You swap numbers and send her a text to see if she’s free Tuesday night. You plan to meet up at your favorite Mexican restaurant for $2 tacos and bottomless Diet Coke. She walks in and you get your first glance of her. To get a quick assessment of RV function without an ECHO or invasive monitoring, a clinician can look at the neck for jugular vein distention (JVD). While there are many causes of JVD, when combined with a clinical presentation consistent with RV failure, JVD can be a trusted measure of the severity of dysfunction. The right jugular vein feeds directly into the right heart and in the presence of increased RV pressure, the pressure back feeds up into and blood passively congests within low pressure vascular spaces. These patients also develop liver engorgement due to increased venous pressure, which presents as tenderness on palpation, enlargement, and variable levels of liver dysfunction. In severe RV failure, vascular volume extravasates in an effort to reduce venous pressure, which leads to pitting edema and ascites. As a direct result of the failure of the RV, the LV is not fed with adequate volume, thus reducing cardiac output and perfusion.

A common intervention when a clinician identifies poor perfusion is to give a fluid bolus, which is a great choice when the cause for hypoperfusion is hypovolemia. However, in the setting of right heart failure, you are surely signing the death certificate of the patient if you attempt to fix hypotension with fluids. You will ruin the first date with epic proportions if you give a fluid bolus in the setting of RV failure.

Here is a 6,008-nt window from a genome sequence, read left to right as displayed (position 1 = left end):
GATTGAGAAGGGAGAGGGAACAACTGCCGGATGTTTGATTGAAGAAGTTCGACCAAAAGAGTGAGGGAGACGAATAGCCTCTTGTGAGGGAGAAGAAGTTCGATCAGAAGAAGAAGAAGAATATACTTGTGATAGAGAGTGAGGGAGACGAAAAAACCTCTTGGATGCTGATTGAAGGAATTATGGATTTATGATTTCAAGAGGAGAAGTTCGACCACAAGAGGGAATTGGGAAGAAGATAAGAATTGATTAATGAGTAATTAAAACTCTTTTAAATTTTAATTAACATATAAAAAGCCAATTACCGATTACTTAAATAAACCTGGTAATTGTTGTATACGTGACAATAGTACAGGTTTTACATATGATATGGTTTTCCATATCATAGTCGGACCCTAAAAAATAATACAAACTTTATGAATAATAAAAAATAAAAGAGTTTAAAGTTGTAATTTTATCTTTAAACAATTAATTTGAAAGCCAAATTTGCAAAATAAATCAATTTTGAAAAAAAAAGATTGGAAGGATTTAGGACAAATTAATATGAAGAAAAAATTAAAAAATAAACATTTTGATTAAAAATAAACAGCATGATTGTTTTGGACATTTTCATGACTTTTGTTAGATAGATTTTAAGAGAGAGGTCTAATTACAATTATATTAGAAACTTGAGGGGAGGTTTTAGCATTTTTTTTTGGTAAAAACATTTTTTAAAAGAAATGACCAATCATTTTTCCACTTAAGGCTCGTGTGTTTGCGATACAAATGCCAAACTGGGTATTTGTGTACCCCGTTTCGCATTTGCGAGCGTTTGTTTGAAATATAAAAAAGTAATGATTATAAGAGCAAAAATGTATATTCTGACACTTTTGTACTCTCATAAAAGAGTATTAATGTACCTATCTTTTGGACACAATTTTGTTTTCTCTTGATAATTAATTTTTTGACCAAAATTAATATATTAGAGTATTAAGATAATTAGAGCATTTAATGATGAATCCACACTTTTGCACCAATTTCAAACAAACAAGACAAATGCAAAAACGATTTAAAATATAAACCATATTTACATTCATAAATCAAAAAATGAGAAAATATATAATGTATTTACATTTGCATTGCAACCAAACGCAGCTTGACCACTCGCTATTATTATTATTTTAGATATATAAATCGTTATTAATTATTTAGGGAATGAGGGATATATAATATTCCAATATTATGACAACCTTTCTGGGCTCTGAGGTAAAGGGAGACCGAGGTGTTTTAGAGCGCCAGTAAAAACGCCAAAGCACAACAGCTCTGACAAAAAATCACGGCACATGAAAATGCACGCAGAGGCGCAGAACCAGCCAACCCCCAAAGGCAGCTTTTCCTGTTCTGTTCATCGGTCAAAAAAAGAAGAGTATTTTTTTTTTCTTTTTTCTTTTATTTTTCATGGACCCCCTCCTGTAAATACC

We are gonna put a pin in this because it’s getting long. Come back soon for The Right Ventricle: Your First Big Fight to find out how to fix things when your new relationship goes sideways!

References:

This series was inspired by a ridiculously good podcast over at the EMCrit page and I cannot pretend to do her lecture justice with my blog. Hop on over and take a listen to Sara Crager discuss RV failure management…
https://emcrit.org/emcrit/right-heart-sara-crager/

https://litfl.com/oxygen-extraction-ratio/

Darovic, G. O. (2002). Hemodynamic monitoring: invasive and noninvasive clinical application. Philadelphia: W.B. Saunders Co.

https://www.ncbi.nlm.nih.gov/pmc/articles/PMC4225807/

Clark, D. Y., Stocking, J. C., Johnson, J., Treadwell, D., & Corbett, P. (2017). Critical care transport core curriculum. Aurora, CO: ASTNA.

https://www.ncbi.nlm.nih.gov/books/NBK431048/

https://www.ncbi.nlm.nih.gov/pmc/articles/PMC5537114/

https://www.emra.org/emresident/article/managing-acute-right-ventricular-failure/

https://journal.chestnet.org/article/S0012-3692(15)30257-9/fulltext

https://pubchem.ncbi.nlm.nih.gov